About ten years ago I was in Mae Sot, Thailand, on the Burmese border. The bus from Chiang Mai had gotten in around midnight but I was able to get a room at a guesthouse for about five bucks: a small, freestanding bamboo hut by a creek with a table, fan, and a bed covered with mosquito netting. I’d just started falling asleep when the shelling began.
The first explosion wasn’t so much loud as it was profound – something felt as much as heard – and at first I wondered if I’d dreamt it. When the second shell hit a couple of seconds later, I was wide-awake, along with every dog and rooster in the city.
I climbed out from under the netting and walked outside, looking for the visuals that came with the bombardment. Apart from a barely perceptible flicker in the clouds, there was nothing. A girl was standing outside the hut next to mine and I asked her what was happening. She said the Burmese were attacking the Karen stronghold at Manerplaw, about ten kilometers to the north.
We sat on her doorstep and smoked, waiting for each explosion the way one might wait for lightning, thunder or a falling star. We decided that Manerplaw had to be closer than ten kilometers: It was unthinkable that anything could survive bombs that big.
The shelling went on for about an hour: one or two rounds per minute at first, then tapering off to individual bursts and occasional volleys. Her name was Michelle, from Montreal. She’d just spent the last six months as a scuba instructor on Guam and was traveling around Asia for a bit before returning home. I was a freelance journalist who’d sold out to Penthouse, then stopped writing all together when my father died. We’d both come to Mae Sot as a jumping off point to Burma: plans we’d mutually abandoned around the fifth or sixth shellburst.
The next morning at breakfast we met a guy named Peter from Brooklyn, a freelance photographer here to get pictures of the war. He said the Buddhist Karen had cut a deal with the Burmese, betraying the Christian Karen for safe passage out. I said it seemed odd that the Buddhists would turn traitor on their fellow Karen, and Peter said, “Yeah, nobody really expected it. But in another way it makes perfect sense. Manerplaw was doomed – it was only a matter of time. The Buddhists looked at the big picture and thought ‘What’s the best way out of this? What’s the path of least resistance?’” Then he smiled: “Never trust a Buddhist warrior.”
“Besides,” he went on, “if you follow the history of this place, that’s how it’s always been. Most conflicts get resolved through politics: alliances, betrayals, shit like that – not through actual fighting. It’s too fucking hot to fight.” He was right. It was too fucking hot to fight. Too fucking brutal too: steep, overgrown terrain filled with jungles and forests of bamboo. It was impossible to really hold ground here: too many places to hide. And bamboo… there’s some evil shit. If God hadn’t meant for man to invent weapons, he would’ve never given us bamboo.
I walked into town, rented a motor scooter and rode out to the border crossing at the Moei River. A free trade zone had sprung up along the Thai side, with about a hundred market stalls selling rice, fruit, soaps, toys, tools… everything. I was drinking tea outside one of the stalls when a man came up to me and started speaking in not-so-broken English. He’d been a professor in Rangoon until one day when soldiers came into his class and started working him over. “They insulted me…” he said. “They insulted me and humiliated me in front of my students!” He grabbed my sleeve and stared at me wildly, trying to drive home the importance of what he was saying. I thought he was insane. “You’re Alive.” I wanted to tell him. “You’re alive and in one piece in Thailand, not dead or getting tortured to death in some basement in Rangoon. Count your fucking blessings!” “That’s terrible.” was all I could manage to say.
I got back on my bike and followed a dirt road heading north along the river. After a mile or so I stopped on top of a bluff and watched a stream of refugees coming across the Moei from the Burmese side: a silent procession of men, women and children wading across the river with as much as they could carry in heavy black plastic and burlap sacks. They came across in groups of three or four at a time: a slow, orderly procession that gave the impression of being fairly well practiced, almost routine. There was no fighting, crowd scenes or babies crying… no noise at all except the sound of the river.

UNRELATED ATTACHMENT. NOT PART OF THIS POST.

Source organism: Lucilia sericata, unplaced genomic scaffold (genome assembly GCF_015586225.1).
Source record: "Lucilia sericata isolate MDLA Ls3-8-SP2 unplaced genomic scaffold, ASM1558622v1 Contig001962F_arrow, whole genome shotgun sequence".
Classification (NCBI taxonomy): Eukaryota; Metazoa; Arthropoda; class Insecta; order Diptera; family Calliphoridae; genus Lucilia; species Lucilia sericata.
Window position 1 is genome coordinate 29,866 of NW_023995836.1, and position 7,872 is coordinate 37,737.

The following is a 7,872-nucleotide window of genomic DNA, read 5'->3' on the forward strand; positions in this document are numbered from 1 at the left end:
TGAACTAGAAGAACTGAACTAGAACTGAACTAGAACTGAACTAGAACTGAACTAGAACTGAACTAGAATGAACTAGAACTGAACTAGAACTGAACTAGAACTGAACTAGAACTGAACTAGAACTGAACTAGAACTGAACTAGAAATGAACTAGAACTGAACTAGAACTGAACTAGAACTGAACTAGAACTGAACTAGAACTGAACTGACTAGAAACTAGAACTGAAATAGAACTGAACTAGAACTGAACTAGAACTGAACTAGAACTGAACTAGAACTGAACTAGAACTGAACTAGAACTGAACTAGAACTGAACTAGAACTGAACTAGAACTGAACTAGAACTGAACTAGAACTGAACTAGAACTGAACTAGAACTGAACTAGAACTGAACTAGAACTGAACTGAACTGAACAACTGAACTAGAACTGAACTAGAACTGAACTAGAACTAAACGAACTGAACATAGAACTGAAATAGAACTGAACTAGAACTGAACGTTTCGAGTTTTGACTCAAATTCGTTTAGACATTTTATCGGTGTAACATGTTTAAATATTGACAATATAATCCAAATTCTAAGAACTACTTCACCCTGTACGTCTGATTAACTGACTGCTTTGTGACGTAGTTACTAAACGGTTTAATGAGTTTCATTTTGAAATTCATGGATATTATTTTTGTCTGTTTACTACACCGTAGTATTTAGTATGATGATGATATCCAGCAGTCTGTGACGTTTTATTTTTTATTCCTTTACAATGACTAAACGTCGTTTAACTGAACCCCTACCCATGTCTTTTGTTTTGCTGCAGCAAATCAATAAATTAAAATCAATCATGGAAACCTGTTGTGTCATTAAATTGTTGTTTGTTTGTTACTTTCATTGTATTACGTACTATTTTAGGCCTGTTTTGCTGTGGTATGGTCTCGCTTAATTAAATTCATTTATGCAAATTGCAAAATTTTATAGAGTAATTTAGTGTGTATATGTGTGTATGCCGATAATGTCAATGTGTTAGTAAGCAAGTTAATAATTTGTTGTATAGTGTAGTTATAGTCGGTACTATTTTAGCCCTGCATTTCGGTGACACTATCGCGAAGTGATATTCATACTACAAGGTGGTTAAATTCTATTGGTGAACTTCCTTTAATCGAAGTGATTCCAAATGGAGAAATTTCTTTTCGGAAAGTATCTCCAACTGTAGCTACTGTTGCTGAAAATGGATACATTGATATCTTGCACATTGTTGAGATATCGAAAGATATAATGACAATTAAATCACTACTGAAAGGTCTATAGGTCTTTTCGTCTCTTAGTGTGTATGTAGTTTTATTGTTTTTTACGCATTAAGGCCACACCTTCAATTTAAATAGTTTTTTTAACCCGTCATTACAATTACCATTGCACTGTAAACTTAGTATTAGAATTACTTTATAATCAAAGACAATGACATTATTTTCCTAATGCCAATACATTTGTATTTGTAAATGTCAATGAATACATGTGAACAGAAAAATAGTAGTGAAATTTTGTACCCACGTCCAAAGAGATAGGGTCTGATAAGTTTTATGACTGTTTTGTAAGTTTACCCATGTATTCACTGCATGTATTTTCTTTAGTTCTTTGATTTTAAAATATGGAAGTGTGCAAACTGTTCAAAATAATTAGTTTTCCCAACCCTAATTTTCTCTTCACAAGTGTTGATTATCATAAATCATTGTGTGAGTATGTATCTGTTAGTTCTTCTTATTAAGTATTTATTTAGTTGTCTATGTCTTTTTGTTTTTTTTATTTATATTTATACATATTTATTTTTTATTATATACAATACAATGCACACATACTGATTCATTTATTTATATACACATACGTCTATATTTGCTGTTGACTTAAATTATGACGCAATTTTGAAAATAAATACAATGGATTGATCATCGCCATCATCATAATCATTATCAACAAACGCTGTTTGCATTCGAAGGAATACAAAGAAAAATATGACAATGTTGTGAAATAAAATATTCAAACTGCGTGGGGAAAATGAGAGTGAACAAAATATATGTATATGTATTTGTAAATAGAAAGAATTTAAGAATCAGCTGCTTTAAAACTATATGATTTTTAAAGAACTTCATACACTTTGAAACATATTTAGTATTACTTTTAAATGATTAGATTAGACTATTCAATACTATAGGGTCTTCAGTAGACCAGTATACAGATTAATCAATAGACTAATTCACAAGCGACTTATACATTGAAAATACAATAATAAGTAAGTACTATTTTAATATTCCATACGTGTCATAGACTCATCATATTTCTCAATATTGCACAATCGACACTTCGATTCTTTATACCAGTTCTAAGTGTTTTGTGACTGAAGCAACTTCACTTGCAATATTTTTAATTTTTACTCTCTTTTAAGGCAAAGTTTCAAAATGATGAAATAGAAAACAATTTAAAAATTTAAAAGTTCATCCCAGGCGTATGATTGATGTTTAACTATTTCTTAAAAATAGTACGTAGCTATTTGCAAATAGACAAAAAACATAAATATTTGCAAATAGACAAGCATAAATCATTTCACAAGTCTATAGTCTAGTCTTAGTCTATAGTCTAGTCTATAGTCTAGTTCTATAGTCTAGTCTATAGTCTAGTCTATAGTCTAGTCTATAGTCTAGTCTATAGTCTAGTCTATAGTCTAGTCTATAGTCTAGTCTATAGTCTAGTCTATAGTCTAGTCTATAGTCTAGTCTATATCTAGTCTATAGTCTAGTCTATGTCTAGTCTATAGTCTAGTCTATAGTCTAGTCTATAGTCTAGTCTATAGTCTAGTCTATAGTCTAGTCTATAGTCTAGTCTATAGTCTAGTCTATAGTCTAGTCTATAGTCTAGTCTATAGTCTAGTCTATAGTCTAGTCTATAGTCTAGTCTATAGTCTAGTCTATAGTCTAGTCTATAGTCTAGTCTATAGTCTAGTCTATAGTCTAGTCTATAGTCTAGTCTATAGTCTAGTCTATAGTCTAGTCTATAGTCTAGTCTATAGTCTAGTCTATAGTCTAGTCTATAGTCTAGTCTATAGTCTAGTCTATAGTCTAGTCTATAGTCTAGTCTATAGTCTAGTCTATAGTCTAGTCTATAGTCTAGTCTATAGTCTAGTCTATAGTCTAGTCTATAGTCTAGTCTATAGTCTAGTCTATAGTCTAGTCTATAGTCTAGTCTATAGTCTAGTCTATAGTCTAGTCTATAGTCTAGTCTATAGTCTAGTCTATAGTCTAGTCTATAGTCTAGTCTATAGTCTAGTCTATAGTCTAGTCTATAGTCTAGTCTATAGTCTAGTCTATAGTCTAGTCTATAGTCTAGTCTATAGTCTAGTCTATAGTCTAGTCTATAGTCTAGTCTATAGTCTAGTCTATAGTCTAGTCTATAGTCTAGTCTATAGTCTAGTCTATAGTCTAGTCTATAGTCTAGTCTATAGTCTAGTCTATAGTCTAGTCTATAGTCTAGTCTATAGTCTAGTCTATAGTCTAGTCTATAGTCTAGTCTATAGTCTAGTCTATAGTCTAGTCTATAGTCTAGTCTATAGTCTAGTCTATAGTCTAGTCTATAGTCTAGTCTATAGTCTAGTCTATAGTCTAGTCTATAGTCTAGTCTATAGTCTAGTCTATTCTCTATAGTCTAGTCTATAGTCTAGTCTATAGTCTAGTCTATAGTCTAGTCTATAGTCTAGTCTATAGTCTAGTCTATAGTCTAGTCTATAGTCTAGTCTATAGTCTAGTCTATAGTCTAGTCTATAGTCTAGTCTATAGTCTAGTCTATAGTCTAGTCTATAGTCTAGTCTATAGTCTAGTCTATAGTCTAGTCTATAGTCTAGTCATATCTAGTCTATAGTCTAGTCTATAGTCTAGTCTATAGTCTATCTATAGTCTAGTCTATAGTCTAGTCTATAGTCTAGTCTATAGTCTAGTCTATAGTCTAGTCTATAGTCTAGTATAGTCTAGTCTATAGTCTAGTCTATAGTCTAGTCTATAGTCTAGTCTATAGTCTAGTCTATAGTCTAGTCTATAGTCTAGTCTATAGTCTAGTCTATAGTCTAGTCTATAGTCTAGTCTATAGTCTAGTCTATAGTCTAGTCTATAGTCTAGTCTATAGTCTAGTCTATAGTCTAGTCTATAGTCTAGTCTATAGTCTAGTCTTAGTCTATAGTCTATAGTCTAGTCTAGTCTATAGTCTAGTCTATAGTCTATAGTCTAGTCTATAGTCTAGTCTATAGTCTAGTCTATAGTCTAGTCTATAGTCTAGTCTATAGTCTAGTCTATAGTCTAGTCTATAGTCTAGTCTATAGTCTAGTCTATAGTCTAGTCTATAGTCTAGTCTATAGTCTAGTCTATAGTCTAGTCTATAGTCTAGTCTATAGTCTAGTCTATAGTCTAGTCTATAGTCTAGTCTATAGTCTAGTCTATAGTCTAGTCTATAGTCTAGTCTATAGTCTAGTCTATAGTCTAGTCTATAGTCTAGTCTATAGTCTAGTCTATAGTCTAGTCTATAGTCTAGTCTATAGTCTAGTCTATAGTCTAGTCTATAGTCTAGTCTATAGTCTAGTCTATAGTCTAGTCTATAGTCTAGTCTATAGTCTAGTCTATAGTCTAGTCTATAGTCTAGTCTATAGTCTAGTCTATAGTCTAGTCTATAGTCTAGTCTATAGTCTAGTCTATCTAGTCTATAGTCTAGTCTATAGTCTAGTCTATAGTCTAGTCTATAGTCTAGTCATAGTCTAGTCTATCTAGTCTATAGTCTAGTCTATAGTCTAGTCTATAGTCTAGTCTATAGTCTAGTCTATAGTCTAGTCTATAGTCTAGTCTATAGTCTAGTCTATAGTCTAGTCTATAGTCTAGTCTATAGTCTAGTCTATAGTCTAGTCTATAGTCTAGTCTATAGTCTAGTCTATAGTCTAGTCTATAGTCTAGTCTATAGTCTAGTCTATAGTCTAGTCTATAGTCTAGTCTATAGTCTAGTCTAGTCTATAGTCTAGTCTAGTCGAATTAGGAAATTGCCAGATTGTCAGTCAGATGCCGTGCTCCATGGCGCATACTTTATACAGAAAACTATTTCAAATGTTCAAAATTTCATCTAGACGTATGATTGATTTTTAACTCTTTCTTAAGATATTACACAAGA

After dinner, Peter, Michelle and I sat by the stream behind the huts, drinking Coke and Thai whiskey, telling the sorts of stories that travelers do: places we’d been, people we’d met, insights we had along the way. The conversation was animated but quiet, our voices hushed by the stream and the darkening jungle beyond it. Peter had made it into the refugee camps, which were being run by the Thai Army and thought he’d gotten some good pictures. I told him about the river crossing and the road to the north, which ended at a ridge about two or three miles from the official border. My plan was to drink hard and fall asleep early, set my alarm for midnight and ride out to see the shelling. Michelle said to wake her if I was actually going and didn’t mind her tagging along. I didn’t.
At midnight my alarm went off and I climbed out of bed, knocked on Michelle’s door and found her up and ready to go. I started up the bike and she got on behind me and that’s when I found out the headlight didn’t work. We decided to go for it anyway, hoping that the moon and our flashlights would be enough. I never liked motorcycles – even little scooters like the one we were on - the risk to reward ratio always seemed way too high - but I had to admit, speeding through those deserted moonlit streets with a beautiful stranger’s arms around me was starting to change my mind.
Michelle was beautiful too. She was a tall, blonde French Canadienne who’d spent the last six months scuba diving in the tropics, so go figure. But mostly it was her demeanor – a sort of quiet strength and competence about her – the kind it takes for a beautiful woman to travel around Asia alone. Or, for that matter, jump on a bike with no headlight at midnight to go see a war. She was beautiful in all the usual ways too, but in the moonlight she was gorgeous. Of course, in the moonlight, we’re all gorgeous.
We lost our street lighting at the border, but found we could navigate well enough by the moon, which was bright and about three-quarters full. When the road went into the jungle I slowed down and she turned on the flashlight. It was touch-and-go at first, but we got used to it. I’ve found you can make it through anything if you’re willing to go slow enough.